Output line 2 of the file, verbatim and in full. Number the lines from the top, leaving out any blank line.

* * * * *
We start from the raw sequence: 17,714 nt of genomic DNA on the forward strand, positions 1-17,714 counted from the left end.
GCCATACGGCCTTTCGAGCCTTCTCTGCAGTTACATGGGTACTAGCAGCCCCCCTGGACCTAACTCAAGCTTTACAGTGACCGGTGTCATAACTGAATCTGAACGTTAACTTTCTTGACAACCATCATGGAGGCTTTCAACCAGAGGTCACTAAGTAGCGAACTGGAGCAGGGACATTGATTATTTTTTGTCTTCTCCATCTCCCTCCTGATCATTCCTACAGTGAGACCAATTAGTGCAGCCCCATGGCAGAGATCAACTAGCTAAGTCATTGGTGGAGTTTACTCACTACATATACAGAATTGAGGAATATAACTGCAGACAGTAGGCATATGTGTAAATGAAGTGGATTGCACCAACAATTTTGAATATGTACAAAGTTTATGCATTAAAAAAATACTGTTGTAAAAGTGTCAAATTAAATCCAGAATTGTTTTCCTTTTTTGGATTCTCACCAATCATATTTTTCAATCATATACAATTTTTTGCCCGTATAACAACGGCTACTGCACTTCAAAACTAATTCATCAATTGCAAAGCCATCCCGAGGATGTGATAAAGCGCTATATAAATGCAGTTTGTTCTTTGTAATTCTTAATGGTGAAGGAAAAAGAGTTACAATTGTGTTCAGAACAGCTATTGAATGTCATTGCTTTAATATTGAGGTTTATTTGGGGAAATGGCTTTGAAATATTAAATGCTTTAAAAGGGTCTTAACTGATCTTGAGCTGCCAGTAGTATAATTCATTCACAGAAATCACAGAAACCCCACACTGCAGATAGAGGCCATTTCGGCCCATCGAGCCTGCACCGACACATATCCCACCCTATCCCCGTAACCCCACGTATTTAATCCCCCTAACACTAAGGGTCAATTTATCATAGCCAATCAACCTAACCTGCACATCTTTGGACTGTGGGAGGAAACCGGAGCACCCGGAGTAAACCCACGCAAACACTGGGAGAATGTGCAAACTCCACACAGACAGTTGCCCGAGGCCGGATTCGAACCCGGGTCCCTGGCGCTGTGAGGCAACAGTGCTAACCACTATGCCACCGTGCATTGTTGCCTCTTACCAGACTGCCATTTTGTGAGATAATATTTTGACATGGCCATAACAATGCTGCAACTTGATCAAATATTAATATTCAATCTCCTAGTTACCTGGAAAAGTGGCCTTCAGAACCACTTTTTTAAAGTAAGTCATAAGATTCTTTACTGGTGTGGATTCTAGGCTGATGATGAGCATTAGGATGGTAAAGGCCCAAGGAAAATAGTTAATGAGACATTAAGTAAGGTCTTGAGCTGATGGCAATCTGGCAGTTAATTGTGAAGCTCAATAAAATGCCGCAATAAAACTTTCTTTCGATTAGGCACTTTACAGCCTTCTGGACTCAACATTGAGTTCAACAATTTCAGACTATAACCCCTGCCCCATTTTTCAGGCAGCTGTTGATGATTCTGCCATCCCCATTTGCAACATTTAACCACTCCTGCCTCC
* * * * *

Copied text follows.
GCCATACGGCCTTTCGAGCCTTCTCTGCAGTTACATGGGTACTAGCAGCCCCCCTGGACCTAACTCAAGCTTTACAGTGACCGGTGTCATAACTGAATCTGAACGTTAACTTTCTTGACAACCATCATGGAGGCTTTCAACCAGAGGTCACTAAGTAGCGAACTGGAGCAGGGACATTGATTATTTTTTGTCTTCTCCATCTCCCTCCTGATCATTCCTACAGTGAGACCAATTAGTGCAGCCCCATGGCAGAGATCAACTAGCTAAGTCATTGGTGGAGTTTACTCACTACATATACAGAATTGAGGAATATAACTGCAGACAGTAGGCATATGTGTAAATGAAGTGGATTGCACCAACAATTTTGAATATGTACAAAGTTTATGCATTAAAAAAATACTGTTGTAAAAGTGTCAAATTAAATCCAGAATTGTTTTCCTTTTTTGGATTCTCACCAATCATATTTTTCAATCATATACAATTTTTTGCCCGTATAACAACGGCTACTGCACTTCAAAACTAATTCATCAATTGCAAAGCCATCCCGAGGATGTGATAAAGCGCTATATAAATGCAGTTTGTTCTTTGTAATTCTTAATGGTGAAGGAAAAAGAGTTACAATTGTGTTCAGAACAGCTATTGAATGTCATTGCTTTAATATTGAGGTTTATTTGGGGAAATGGCTTTGAAATATTAAATGCTTTAAAAGGGTCTTAACTGATCTTGAGCTGCCAGTAGTATAATTCATTCACAGAAATCACAGAAACCCCACACTGCAGATAGAGGCCATTTCGGCCCATCGAGCCTGCACCGACACATATCCCACCCTATCCCCGTAACCCCACGTATTTAATCCCCCTAACACTAAGGGTCAATTTATCATAGCCAATCAACCTAACCTGCACATCTTTGGACTGTGGGAGGAAACCGGAGCACCCGGAGTAAACCCACGCAAACACTGGGAGAATGTGCAAACTCCACACAGACAGTTGCCCGAGGCCGGATTCGAACCCGGGTCCCTGGCGCTGTGAGGCAACAGTGCTAACCACTATGCCACCGTGCATTGTTGCCTCTTACCAGACTGCCATTTTGTGAGATAATATTTTGACATGGCCATAACAATGCTGCAACTTGATCAAATATTAATATTCAATCTCCTAGTTACCTGGAAAAGTGGCCTTCAGAACCACTTTTTTAAAGTAAGTCATAAGATTCTTTACTGGTGTGGATTCTAGGCTGATGATGAGCATTAGGATGGTAAAGGCCCAAGGAAAATAGTTAATGAGACATTAAGTAAGGTCTTGAGCTGATGGCAATCTGGCAGTTAATTGTGAAGCTCAATAAAATGCCGCAATAAAACTTTCTTTCGATTAGGCACTTTACAGCCTTCTGGACTCAACATTGAGTTCAACAATTTCAGACTATAACCCCTGCCCCATTTTTCAGGCAGCTGTTGATGATTCTGCCATCCCCATTTGCAACATTTAACCACTCCTGCCTCC